“I expect we will develop more social bots and algorithmic filters that would weed out the some of the trolls and hateful speech,” Marina Gorbis, executive director of the Institute for the Future, said. “I expect we will create bots that would promote beneficial connections and potentially insert context-specific data/facts/stories that would benefit more positive discourse. Of course, any filters and algorithms will create issues around what is being filtered out and what values are embedded in algorithms.”

Additionally, as platforms become more influenced by algorithms, respondents expect to see continued fragmentation of the online ecosystem.

“There will still be some places where you can find those with whom to argue, but they will be more concentrated into only a few locations than they are now,” senior design researcher Lindsay Kenzig said.

“Oversight and community moderation come with a cost. Some solutions could further change the nature of the internet because surveillance will rise; the state may regulate debate; and these changes will polarize people and limit access to information and free speech.”

Respondents also expressed concern that increased regulation of online spaces could result in surveillance and censorship. They also worried that people would begin to change their positive online behaviors as surveillance increase.

Rebecca MacKinnon, director of the Ranking Digital Rights project at the New America foundation, said she’s worried about the state of free speech online:

“The demands for governments and companies to censor and monitor internet users are coming from an increasingly diverse set of actors with very legitimate concerns about safety and security, as well as concerns about whether civil discourse is becoming so poisoned as to make rational governance based on actual facts impossible. I’m increasingly inclined to think that the solutions, if they ever come about, will be human/social/political/cultural and not technical.”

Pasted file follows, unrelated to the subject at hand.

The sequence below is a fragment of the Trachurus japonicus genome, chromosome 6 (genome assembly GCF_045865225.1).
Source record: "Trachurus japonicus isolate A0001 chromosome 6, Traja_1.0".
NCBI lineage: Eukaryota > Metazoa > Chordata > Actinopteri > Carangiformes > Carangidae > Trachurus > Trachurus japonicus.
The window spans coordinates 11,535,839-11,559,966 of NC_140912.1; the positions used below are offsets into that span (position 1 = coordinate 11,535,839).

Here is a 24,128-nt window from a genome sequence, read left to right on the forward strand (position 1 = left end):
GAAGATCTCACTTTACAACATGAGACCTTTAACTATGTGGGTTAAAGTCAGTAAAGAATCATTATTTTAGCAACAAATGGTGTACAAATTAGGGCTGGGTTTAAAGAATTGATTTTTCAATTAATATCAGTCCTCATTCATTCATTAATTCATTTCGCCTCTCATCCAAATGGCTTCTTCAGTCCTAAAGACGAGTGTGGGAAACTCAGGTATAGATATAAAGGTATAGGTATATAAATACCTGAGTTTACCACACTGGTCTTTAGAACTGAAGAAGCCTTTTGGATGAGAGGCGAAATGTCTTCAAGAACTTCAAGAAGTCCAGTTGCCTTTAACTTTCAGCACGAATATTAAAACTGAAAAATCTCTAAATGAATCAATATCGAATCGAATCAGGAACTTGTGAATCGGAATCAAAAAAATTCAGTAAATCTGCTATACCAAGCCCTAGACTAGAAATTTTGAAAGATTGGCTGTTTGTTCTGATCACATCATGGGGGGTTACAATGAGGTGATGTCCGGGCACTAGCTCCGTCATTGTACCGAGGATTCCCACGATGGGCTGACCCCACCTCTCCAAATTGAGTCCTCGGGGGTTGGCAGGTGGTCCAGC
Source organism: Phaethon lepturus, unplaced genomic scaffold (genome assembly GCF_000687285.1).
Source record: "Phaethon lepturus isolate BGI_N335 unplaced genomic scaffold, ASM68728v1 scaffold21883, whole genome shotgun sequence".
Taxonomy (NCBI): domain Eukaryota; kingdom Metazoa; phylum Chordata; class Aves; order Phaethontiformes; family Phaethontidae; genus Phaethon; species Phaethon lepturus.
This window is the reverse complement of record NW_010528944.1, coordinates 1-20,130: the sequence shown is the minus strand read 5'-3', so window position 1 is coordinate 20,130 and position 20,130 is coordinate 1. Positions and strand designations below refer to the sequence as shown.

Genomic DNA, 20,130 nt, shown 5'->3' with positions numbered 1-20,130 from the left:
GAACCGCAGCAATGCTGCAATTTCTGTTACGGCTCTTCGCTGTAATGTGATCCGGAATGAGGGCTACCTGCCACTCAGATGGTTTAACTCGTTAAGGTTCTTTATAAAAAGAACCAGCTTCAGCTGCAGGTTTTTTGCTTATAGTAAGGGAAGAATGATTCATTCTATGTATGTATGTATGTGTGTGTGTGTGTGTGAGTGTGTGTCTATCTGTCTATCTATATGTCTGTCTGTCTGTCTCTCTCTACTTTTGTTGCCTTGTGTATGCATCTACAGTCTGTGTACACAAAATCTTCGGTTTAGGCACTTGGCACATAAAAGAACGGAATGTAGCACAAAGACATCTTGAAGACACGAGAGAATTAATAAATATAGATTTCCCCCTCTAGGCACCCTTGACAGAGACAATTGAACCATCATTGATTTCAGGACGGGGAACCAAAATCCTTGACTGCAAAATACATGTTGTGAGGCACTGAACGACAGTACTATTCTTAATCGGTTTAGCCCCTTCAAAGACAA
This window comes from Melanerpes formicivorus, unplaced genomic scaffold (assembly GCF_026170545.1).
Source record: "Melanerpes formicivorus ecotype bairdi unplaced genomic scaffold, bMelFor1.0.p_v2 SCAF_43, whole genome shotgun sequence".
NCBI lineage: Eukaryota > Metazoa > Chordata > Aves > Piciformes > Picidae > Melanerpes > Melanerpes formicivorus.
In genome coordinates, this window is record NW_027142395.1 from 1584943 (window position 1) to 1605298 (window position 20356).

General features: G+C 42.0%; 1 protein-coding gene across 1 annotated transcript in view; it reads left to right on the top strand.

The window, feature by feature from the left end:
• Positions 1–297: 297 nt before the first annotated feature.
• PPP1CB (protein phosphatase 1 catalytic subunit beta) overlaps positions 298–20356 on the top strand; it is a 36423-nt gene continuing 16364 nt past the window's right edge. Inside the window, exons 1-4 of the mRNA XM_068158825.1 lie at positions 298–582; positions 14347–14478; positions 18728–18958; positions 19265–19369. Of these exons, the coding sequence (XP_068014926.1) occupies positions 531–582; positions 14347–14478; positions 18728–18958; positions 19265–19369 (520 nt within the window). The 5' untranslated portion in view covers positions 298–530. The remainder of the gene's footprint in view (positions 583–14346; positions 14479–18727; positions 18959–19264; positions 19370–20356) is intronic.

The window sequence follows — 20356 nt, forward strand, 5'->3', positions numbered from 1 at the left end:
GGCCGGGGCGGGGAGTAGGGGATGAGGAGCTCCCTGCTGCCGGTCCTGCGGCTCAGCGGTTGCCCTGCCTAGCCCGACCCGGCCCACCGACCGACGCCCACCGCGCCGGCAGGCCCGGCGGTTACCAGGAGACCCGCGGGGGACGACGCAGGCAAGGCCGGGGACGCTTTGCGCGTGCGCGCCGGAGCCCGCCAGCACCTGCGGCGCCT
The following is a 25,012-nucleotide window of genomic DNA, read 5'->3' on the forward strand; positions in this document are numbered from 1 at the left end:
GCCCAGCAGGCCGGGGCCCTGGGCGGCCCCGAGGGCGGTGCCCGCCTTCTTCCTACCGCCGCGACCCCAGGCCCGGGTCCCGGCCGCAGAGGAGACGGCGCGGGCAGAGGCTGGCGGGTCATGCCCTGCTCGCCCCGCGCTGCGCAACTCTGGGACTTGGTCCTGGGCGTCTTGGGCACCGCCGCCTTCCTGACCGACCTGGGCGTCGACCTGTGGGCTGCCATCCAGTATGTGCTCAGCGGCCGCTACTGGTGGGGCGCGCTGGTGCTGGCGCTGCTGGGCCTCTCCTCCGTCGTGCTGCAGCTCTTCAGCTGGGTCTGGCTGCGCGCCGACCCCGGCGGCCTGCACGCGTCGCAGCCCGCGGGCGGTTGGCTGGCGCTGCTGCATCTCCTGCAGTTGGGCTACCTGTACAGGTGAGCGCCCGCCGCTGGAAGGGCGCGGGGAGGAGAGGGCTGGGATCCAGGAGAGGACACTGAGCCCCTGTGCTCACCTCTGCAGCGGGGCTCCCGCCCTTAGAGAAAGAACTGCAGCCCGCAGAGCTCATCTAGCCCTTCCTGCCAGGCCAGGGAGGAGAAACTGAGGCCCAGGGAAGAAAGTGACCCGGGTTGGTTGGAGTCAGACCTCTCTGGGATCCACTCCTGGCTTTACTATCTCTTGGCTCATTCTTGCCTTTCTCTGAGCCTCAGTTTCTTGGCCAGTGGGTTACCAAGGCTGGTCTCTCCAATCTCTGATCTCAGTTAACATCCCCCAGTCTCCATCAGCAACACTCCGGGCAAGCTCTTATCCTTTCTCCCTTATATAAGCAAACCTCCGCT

Queensland University of Technology professor Marcus Foth warned that the increased regulation of online speech could result in polarization and filter bubbles:

“With less anonymity and less diversity, the two biggest problems of the Web 1.0 era have been solved from a commercial perspective: fewer trolls who can hide behind anonymity. Yet what are we losing in the process? Algorithmic culture creates filter bubbles, which risk an opinion polarization inside echo chambers.”

The full report, in which you are certain to find at least one opinion you agree with, s available here.